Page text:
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Encouraging children to be physically active

Member of staff Stuart Fairclough
Professor Stuart Fairclough – Professor of Physical Activity Education

The physical and mental health benefits of physical activity – and the risks of not being active – are well-known, yet more than one in four adults across the world are not doing the recommended amount of physical activity. The situation is even worse for adolescents, with 80% of them not sufficiently active. The need to encourage healthy active habits from a young age is, therefore, vital to reduce childhood obesity and improve global public health*.

A three-year project at Edge Hill, led by Professor Stuart Fairclough, has had a significant impact on the health and activity levels of hundreds of school children in the north of England. The outcomes have influenced Local Authorities’ approaches to physical activity in schools, and contributed to changes in school curricula, policies and practice around activity in and outside of Physical Education lessons. It also evaluated and improved a commercial exercise programme for schools, making it easier to access, more motivational and more flexible to meet the needs of all children, regardless of abilities.

“What we’re doing is a preventative approach. Get to children early, provide positive environments, structures, beliefs, knowledge and attitudes at a young age, and hopefully offset the known decline in activity as they grow up. If you can raise the age at which activity starts to tail off, you’re more likely to make a positive impact on their indicators of health and wellbeing later on.”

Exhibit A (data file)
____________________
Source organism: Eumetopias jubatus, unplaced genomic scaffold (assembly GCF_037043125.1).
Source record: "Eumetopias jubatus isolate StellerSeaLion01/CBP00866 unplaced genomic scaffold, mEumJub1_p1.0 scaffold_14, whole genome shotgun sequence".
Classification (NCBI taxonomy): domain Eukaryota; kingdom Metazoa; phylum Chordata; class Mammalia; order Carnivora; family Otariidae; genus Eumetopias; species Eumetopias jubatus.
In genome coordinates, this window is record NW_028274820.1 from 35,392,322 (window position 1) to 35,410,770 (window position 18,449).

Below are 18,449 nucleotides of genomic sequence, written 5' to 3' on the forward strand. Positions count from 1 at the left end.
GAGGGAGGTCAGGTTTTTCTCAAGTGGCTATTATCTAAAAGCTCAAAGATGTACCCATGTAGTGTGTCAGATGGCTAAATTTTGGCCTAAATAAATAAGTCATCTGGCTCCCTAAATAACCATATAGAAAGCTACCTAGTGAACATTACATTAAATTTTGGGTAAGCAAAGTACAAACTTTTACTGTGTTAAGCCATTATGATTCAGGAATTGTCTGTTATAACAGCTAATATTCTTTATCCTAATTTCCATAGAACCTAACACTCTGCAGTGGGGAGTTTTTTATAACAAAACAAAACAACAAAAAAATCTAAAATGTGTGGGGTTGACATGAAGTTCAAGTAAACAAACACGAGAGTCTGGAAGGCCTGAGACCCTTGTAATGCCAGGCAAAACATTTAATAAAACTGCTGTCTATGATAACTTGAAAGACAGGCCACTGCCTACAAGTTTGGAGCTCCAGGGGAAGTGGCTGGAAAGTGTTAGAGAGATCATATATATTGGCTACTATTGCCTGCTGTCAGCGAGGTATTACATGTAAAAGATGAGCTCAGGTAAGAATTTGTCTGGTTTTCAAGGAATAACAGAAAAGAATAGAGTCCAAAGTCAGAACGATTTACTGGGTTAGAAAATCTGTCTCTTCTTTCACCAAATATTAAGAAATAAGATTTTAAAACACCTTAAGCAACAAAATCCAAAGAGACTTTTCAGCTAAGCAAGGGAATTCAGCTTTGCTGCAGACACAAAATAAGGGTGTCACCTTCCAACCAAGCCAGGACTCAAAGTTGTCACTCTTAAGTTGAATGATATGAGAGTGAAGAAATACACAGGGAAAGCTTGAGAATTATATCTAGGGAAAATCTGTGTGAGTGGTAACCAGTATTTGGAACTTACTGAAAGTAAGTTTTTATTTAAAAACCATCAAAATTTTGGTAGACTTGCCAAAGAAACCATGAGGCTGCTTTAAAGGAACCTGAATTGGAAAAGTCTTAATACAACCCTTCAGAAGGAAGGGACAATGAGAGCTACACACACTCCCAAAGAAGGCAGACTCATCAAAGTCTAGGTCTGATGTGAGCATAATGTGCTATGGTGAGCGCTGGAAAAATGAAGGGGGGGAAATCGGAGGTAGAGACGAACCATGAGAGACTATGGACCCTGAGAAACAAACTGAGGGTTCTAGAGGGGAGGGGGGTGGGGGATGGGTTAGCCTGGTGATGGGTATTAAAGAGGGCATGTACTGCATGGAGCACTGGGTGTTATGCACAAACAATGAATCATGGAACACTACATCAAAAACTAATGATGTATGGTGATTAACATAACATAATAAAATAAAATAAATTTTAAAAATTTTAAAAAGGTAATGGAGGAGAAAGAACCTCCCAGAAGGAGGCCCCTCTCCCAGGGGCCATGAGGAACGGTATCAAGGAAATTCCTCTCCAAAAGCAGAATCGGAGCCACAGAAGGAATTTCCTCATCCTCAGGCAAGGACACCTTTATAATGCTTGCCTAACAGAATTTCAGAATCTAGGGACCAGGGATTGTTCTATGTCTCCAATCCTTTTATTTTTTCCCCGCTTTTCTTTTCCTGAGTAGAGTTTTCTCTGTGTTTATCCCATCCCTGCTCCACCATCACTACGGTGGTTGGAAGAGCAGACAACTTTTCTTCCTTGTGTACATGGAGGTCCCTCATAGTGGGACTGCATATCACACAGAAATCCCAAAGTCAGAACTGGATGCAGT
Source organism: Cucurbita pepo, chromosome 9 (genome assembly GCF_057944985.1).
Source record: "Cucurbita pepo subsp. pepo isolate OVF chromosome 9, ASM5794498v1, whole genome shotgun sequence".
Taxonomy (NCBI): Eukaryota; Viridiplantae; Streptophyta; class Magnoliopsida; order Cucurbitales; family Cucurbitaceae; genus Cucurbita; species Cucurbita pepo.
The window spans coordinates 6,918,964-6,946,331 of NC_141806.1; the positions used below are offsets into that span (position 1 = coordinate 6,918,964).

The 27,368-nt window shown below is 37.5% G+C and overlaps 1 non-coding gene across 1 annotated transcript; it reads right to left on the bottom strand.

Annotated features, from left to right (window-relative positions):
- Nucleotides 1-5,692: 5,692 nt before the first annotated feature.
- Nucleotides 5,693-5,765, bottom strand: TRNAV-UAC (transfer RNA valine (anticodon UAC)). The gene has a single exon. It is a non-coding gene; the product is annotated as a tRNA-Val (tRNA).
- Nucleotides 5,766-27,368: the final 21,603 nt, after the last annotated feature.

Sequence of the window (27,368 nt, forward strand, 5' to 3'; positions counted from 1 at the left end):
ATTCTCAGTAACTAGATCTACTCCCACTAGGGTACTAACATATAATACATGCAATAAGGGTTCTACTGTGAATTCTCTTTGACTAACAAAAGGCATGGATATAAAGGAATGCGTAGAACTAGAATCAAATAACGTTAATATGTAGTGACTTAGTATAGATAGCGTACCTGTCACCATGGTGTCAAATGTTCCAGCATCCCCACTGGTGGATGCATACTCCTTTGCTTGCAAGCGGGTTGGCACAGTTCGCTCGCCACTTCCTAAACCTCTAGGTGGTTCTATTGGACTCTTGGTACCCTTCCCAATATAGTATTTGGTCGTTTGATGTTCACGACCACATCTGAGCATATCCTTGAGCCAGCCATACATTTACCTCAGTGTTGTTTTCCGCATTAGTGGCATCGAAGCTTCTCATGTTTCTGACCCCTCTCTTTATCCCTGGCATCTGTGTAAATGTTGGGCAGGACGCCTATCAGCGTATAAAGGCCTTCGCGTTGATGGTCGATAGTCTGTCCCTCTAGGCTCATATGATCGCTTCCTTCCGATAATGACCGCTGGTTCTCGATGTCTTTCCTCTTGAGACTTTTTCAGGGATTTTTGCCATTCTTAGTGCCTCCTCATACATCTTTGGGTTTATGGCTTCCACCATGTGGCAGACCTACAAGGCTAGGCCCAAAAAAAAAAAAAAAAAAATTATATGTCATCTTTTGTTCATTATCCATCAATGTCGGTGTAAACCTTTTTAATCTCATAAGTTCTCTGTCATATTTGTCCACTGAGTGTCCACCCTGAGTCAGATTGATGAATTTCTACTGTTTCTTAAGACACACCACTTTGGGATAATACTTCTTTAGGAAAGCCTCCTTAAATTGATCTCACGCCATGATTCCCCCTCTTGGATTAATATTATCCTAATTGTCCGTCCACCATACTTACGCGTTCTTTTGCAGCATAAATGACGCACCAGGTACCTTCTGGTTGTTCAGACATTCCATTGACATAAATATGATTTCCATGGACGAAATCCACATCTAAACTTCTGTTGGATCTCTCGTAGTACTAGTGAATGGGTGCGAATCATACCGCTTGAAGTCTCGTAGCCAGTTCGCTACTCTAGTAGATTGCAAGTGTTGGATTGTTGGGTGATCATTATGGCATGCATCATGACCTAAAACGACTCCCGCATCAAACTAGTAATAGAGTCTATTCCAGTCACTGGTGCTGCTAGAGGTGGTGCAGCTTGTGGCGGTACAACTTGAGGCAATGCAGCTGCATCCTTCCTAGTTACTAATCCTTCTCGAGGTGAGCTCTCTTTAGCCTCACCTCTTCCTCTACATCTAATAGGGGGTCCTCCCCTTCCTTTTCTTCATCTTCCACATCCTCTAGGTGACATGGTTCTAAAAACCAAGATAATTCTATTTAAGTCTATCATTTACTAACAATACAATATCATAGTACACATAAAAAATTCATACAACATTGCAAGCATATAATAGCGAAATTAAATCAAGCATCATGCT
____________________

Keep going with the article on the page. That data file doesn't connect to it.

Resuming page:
Stuart Fairclough, Professor of Physical Activity Education

Inactivity

Inactivity is the fourth biggest killer in the world, with around 3.2 million deaths per year attributable to a sedentary lifestyle – similar to the number of deaths caused by smoking*.

Born to move

Young children wearing football kits having a huddle on the football pitch

A partnership between Edge Hill and leading fitness company, Les Mills International, led to the introduction of activity intervention programmes in local schools.

Professor Fairclough and colleagues worked with Les Mills to implement and evaluate the trial of ‘Born to Move’, an activity intervention designed to complement existing PE lessons. After the evaluation showed improvements in children’s physical activity and enjoyment, Professor Fairclough integrated Born to Move into a larger scale project, ‘Active Schools: Skelmersdale’, to bring targeted activity interventions to primary schools in an area of high deprivation and health inequalities.

The interventions reduced the children’s sedentary time and led to changes in the way the schools integrated physical activity in the school day. West Lancashire Sport Partnership (WLSP) subsequently trained its staff as Born to Move instructors, allowing the intervention to be rolled out to more than 60 primary schools in the region. WLSP also introduced specialist Health and Wellbeing Officer roles to improve physical activity in all schools in West Lancashire. The project was later highlighted as a model of good practice by the National Children’s Bureau in its report on childhood obesity.

As a result of Professor Fairclough’s research, Les Mills made significant changes, not just to the content of its programmes, but to its pricing policy, accessibility and consideration of the diverse needs of children. This has enabled substantially more children to engage with the programme in the UK and internationally.